One of the main reasons for the disproportionate criticism has been Amnesty International's flawed methodology which relies heavily on the press inside of nations. This leads to a nation that is free and open, but had minor infractions, receiving much more criticism then a closed nation.
Conversely, some critics have asserted that Amnesty International is biased in favour of the interests of America and other wealthy nations. For example, Amnesty International did not condemn South Africa's apartheid regime, widely regarded as an abuse of human rights. This has been interpreted as being due to South Africa's political and economic links with the British and American governments of the time.
For all the talk of Amnesty being an organization protecting human rights, human rights does not include those children in the womb. Amnesty Intl. is coming out against the Dominican Republic's proposed protections for unborn life in its draft constitution and in the country's penal law. 
There is a growing trend among so-called "human rights" bodies that seek to impose obligations on countries based on social policy rather than principles. Amnesty has criticized the Polish government for "Denial of access to abortion for eligible women." 
Just about everything Israel does to defend itself is 'illegal' in the eyes of Amnesty International. During the Israel Lebanese conflict of 2006, Amnesty was accusing Israel of war crimes. According to the Jerusalem Post's Alan Dershowitz, through restraint, Israel was able to minimize the number of civilian casualties in Lebanon, but Amnesty criticized nevertheless. Yet on Hezbollah's best efforts to embed itself in population centers and to use civilians as human shields, Amnesty said nothing. "Bigotry, pure and simple.", said Dershowitz.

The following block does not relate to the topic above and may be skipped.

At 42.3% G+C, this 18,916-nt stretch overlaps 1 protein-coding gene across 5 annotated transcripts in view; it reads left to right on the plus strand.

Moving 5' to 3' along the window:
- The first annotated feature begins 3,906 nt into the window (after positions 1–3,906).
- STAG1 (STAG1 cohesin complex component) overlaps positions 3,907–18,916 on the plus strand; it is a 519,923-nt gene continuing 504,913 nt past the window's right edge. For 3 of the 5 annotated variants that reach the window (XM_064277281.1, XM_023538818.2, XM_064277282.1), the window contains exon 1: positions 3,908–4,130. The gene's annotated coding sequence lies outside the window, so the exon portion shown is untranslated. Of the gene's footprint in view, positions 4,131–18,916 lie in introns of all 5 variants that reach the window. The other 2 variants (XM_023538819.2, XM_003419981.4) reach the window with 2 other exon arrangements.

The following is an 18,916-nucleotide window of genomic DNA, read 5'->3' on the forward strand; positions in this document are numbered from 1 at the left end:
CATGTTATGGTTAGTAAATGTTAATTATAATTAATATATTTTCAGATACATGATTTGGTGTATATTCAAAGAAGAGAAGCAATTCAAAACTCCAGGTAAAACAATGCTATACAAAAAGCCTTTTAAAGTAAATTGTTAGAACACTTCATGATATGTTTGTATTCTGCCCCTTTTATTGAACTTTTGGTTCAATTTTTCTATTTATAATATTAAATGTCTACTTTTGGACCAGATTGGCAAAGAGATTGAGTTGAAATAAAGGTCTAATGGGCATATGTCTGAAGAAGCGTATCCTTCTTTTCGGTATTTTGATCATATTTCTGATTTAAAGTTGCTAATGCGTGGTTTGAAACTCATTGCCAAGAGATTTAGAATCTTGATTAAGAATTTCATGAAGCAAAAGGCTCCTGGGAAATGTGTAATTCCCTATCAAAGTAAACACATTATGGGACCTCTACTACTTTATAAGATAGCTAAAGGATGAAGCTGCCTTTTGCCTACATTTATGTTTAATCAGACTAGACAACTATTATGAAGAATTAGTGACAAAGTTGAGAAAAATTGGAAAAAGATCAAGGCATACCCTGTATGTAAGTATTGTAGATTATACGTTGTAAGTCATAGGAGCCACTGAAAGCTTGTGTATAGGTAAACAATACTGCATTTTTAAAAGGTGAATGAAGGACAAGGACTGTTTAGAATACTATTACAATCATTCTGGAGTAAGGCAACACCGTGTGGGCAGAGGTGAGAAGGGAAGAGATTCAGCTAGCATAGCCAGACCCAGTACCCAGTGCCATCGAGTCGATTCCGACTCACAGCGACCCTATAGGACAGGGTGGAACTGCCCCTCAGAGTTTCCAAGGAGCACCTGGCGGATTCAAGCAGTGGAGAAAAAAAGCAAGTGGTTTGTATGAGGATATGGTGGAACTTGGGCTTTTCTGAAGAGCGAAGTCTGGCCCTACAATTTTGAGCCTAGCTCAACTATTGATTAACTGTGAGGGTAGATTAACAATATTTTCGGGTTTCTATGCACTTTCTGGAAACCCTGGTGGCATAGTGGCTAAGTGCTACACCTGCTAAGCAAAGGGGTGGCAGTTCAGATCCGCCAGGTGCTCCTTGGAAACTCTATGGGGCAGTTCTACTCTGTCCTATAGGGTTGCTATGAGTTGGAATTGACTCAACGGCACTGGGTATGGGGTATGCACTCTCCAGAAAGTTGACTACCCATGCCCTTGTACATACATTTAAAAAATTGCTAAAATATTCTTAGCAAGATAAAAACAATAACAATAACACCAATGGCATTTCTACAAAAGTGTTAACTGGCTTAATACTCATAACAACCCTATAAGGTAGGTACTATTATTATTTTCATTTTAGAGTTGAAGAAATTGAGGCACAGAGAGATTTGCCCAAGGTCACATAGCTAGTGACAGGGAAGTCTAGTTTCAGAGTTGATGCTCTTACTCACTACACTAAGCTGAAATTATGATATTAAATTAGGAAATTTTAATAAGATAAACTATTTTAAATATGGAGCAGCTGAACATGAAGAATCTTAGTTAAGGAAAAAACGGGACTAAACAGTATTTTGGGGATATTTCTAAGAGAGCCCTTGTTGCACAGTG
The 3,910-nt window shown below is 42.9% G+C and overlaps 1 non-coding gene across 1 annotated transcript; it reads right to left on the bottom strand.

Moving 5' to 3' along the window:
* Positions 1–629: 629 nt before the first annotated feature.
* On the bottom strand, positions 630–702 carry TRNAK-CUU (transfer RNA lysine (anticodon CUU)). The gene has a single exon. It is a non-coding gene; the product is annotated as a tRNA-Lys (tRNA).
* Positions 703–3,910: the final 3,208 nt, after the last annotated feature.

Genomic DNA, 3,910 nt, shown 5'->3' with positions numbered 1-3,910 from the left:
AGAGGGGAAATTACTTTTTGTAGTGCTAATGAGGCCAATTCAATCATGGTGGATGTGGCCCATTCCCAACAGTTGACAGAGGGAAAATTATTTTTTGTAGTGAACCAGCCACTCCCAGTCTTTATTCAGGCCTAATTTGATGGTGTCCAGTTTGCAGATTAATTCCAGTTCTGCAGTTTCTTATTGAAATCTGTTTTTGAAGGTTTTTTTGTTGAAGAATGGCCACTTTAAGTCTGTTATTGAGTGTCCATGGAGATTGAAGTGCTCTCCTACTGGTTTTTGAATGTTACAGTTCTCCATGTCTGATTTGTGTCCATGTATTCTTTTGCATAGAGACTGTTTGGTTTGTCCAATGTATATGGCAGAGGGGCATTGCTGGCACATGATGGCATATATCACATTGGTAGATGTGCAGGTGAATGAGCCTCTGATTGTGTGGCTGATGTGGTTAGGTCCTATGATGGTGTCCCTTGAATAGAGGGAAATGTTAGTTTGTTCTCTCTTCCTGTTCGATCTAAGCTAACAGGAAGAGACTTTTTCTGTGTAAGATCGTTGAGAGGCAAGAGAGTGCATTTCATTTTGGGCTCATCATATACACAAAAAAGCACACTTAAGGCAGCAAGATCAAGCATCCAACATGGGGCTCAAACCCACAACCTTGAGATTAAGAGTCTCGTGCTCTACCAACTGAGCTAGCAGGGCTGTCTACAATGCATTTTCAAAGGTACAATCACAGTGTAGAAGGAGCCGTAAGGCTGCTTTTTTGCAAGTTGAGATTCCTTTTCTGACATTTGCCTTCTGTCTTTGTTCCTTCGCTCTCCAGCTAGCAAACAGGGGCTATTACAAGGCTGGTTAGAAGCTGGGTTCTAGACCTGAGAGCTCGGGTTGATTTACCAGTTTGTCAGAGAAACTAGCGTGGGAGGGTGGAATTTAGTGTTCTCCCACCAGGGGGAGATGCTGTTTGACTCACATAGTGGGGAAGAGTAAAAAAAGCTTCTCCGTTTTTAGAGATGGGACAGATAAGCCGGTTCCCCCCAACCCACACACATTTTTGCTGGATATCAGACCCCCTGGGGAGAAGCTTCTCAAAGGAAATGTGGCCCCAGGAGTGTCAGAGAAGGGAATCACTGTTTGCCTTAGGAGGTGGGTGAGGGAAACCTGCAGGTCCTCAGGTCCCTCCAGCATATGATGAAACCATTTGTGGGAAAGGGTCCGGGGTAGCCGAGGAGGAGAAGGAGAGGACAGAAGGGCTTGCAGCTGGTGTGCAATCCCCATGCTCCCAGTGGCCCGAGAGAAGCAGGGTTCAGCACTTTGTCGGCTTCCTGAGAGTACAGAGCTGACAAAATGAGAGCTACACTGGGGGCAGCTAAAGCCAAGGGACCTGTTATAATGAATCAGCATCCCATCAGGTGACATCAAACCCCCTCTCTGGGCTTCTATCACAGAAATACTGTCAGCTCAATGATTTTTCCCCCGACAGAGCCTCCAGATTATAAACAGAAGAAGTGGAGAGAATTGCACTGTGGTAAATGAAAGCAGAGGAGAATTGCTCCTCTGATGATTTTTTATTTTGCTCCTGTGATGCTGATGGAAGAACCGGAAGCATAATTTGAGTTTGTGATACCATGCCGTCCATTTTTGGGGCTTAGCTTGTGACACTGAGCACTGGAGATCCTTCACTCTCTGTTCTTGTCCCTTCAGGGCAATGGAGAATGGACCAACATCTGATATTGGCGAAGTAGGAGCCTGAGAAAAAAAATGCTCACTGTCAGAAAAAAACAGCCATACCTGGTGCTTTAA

Support for same-sex rights
In Uganda in 2005, the government passed laws saying that "marriage is lawful only if entered into between a man and a woman" and that it was "unlawful for same-sex couples to marry". Amnesty called on the Ugandan governement "to end discrimination against people on grounds of their sexual orientation" which they claimed was "a violation of international human rights law."
Gun control and death penalty
- Amnesty International Becomes a Pro-Choice Organization. NewsMax Aug. 21, 2007
- Amnesty International takes on divided world "Amnesty International committed itself to strengthening the organization's work on the prevention of unwanted pregnancies and other factors contributing to women's recourse to abortion and affirmed the organization’s policy on selected aspects on abortion (to support the decriminalisation of abortion, to ensure women have access to health care when complications arise from abortion and to defend women's access to abortion, within reasonable gestational limits, when their health or human rights are in danger), emphasizing that women and men must exercise their sexual and reproductive rights free from coercion, discrimination and violence." Amnesty International 17th August 2007
- Amnesty International defends access to abortion for women at risk Amnesty International 14th June 2007
- Phelps, Peter, Amnesty Infomercial, Review, (Intitute of Public Affairs), September 1999, p.13.
- "Is Amnesty International Biased?", 2002.
- No Amnesty For the Unborn NCRegister, June 12, 2007
- Amnesty International Twists Intl Law in Dominican Republic Abortion Debate Lifenews.com, May 7, 2009
- Amnesty International drubs Poland on abortion Spero News, June 25, 2009
- Amnesty Int'l redefines 'war crimes' The Jerusalem Post, Aug 30, 2006
- Uganda: Gay and lesbian rights activists intimidated, and same sex marriage criminalised Amnesty UK, August 3, 2005